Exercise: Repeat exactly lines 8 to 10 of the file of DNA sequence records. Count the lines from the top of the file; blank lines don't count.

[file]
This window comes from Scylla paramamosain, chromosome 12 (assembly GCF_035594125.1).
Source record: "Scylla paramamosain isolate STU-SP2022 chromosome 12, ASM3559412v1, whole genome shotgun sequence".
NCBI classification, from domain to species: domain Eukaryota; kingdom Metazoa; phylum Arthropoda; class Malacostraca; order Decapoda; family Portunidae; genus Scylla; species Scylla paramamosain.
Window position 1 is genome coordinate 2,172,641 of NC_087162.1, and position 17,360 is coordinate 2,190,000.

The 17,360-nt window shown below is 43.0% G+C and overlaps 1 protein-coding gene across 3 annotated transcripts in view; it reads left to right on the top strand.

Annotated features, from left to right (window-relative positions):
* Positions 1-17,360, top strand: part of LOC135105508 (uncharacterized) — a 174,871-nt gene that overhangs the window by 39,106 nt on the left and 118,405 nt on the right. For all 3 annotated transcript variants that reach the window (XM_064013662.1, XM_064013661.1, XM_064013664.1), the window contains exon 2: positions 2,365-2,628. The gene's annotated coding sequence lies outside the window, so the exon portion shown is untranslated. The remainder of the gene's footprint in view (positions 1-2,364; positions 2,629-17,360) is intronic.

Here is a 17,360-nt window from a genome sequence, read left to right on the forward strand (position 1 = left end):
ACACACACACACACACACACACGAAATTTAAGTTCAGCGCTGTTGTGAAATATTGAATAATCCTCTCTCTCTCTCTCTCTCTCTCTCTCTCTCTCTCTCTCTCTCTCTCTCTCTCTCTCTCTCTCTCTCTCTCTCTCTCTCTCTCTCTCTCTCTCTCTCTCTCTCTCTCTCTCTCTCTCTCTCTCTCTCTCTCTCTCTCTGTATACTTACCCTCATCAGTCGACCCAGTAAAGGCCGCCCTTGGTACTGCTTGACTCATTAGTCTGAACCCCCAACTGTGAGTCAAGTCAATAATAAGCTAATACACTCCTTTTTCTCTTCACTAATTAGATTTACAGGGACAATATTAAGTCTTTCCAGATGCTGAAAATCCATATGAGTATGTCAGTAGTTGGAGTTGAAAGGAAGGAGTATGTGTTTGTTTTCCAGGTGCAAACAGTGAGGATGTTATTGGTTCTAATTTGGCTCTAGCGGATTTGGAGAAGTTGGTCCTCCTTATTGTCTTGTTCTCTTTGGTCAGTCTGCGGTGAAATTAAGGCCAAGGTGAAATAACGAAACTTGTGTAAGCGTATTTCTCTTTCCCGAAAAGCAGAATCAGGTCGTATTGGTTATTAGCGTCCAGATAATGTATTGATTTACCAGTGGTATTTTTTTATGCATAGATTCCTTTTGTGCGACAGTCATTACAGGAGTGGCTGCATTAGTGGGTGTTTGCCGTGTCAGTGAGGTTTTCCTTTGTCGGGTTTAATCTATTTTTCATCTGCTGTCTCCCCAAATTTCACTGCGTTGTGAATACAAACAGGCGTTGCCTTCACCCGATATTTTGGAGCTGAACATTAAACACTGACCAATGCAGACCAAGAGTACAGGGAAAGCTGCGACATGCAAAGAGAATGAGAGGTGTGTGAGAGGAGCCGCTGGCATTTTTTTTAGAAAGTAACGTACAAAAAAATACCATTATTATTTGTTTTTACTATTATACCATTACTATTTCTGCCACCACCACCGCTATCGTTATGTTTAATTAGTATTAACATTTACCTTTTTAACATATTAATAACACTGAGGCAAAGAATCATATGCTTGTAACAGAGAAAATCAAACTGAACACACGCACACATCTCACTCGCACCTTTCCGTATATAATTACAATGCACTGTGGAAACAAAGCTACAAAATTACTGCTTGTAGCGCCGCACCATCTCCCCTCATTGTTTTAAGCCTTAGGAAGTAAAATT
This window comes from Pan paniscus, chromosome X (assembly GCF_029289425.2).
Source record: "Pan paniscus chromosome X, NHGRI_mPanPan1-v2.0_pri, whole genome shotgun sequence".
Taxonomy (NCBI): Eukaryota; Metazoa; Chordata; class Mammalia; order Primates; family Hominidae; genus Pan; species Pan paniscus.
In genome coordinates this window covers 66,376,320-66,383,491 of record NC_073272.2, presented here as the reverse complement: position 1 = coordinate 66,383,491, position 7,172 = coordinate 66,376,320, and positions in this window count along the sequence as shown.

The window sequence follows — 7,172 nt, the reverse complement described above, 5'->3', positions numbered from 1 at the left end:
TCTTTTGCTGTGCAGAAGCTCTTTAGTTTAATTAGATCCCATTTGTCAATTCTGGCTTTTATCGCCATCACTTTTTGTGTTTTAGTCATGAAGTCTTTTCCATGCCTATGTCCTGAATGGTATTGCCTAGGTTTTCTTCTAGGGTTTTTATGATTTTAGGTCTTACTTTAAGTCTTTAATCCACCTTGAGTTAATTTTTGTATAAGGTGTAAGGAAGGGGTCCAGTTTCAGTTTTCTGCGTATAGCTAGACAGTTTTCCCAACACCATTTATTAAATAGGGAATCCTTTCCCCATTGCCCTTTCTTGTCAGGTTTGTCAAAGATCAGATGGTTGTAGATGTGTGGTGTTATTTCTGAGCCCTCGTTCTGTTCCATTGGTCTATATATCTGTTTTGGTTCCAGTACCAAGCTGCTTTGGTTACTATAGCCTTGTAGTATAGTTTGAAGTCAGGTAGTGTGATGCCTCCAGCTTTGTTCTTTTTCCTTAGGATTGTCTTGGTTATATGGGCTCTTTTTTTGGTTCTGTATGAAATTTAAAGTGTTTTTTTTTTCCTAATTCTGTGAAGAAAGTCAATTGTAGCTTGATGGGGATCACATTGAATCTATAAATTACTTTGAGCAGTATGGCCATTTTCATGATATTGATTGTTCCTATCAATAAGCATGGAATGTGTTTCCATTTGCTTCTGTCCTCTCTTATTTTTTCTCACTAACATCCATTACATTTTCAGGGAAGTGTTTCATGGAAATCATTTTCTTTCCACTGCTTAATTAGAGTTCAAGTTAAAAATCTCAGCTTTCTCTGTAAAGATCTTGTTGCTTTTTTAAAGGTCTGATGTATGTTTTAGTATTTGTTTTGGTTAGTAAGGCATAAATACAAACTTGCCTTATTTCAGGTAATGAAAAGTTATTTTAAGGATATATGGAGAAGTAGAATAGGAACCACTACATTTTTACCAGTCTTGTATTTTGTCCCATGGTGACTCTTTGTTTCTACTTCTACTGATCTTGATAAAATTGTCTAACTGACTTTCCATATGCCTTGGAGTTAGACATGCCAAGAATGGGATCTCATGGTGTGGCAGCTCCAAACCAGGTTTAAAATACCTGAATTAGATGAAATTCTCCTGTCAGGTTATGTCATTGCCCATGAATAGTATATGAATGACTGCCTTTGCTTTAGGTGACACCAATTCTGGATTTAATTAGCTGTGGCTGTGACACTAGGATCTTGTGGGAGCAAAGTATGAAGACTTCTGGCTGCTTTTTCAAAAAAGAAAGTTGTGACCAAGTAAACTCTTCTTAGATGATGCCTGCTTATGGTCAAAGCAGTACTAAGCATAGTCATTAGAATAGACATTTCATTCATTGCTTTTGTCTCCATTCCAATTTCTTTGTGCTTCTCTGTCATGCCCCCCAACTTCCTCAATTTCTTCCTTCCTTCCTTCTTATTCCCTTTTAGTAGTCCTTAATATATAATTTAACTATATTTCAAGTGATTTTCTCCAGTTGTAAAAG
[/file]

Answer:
Here is a 17,360-nt window from a genome sequence, read left to right on the forward strand (position 1 = left end):
ACACACACACACACACACACACGAAATTTAAGTTCAGCGCTGTTGTGAAATATTGAATAATCCTCTCTCTCTCTCTCTCTCTCTCTCTCTCTCTCTCTCTCTCTCTCTCTCTCTCTCTCTCTCTCTCTCTCTCTCTCTCTCTCTCTCTCTCTCTCTCTCTCTCTCTCTCTCTCTCTCTCTCTCTCTCTCTCTCTCTCTCTGTATACTTACCCTCATCAGTCGACCCAGTAAAGGCCGCCCTTGGTACTGCTTGACTCATTAGTCTGAACCCCCAACTGTGAGTCAAGTCAATAATAAGCTAATACACTCCTTTTTCTCTTCACTAATTAGATTTACAGGGACAATATTAAGTCTTTCCAGATGCTGAAAATCCATATGAGTATGTCAGTAGTTGGAGTTGAAAGGAAGGAGTATGTGTTTGTTTTCCAGGTGCAAACAGTGAGGATGTTATTGGTTCTAATTTGGCTCTAGCGGATTTGGAGAAGTTGGTCCTCCTTATTGTCTTGTTCTCTTTGGTCAGTCTGCGGTGAAATTAAGGCCAAGGTGAAATAACGAAACTTGTGTAAGCGTATTTCTCTTTCCCGAAAAGCAGAATCAGGTCGTATTGGTTATTAGCGTCCAGATAATGTATTGATTTACCAGTGGTATTTTTTTATGCATAGATTCCTTTTGTGCGACAGTCATTACAGGAGTGGCTGCATTAGTGGGTGTTTGCCGTGTCAGTGAGGTTTTCCTTTGTCGGGTTTAATCTATTTTTCATCTGCTGTCTCCCCAAATTTCACTGCGTTGTGAATACAAACAGGCGTTGCCTTCACCCGATATTTTGGAGCTGAACATTAAACACTGACCAATGCAGACCAAGAGTACAGGGAAAGCTGCGACATGCAAAGAGAATGAGAGGTGTGTGAGAGGAGCCGCTGGCATTTTTTTTAGAAAGTAACGTACAAAAAAATACCATTATTATTTGTTTTTACTATTATACCATTACTATTTCTGCCACCACCACCGCTATCGTTATGTTTAATTAGTATTAACATTTACCTTTTTAACATATTAATAACACTGAGGCAAAGAATCATATGCTTGTAACAGAGAAAATCAAACTGAACACACGCACACATCTCACTCGCACCTTTCCGTATATAATTACAATGCACTGTGGAAACAAAGCTACAAAATTACTGCTTGTAGCGCCGCACCATCTCCCCTCATTGTTTTAAGCCTTAGGAAGTAAAATT
This window comes from Pan paniscus, chromosome X (assembly GCF_029289425.2).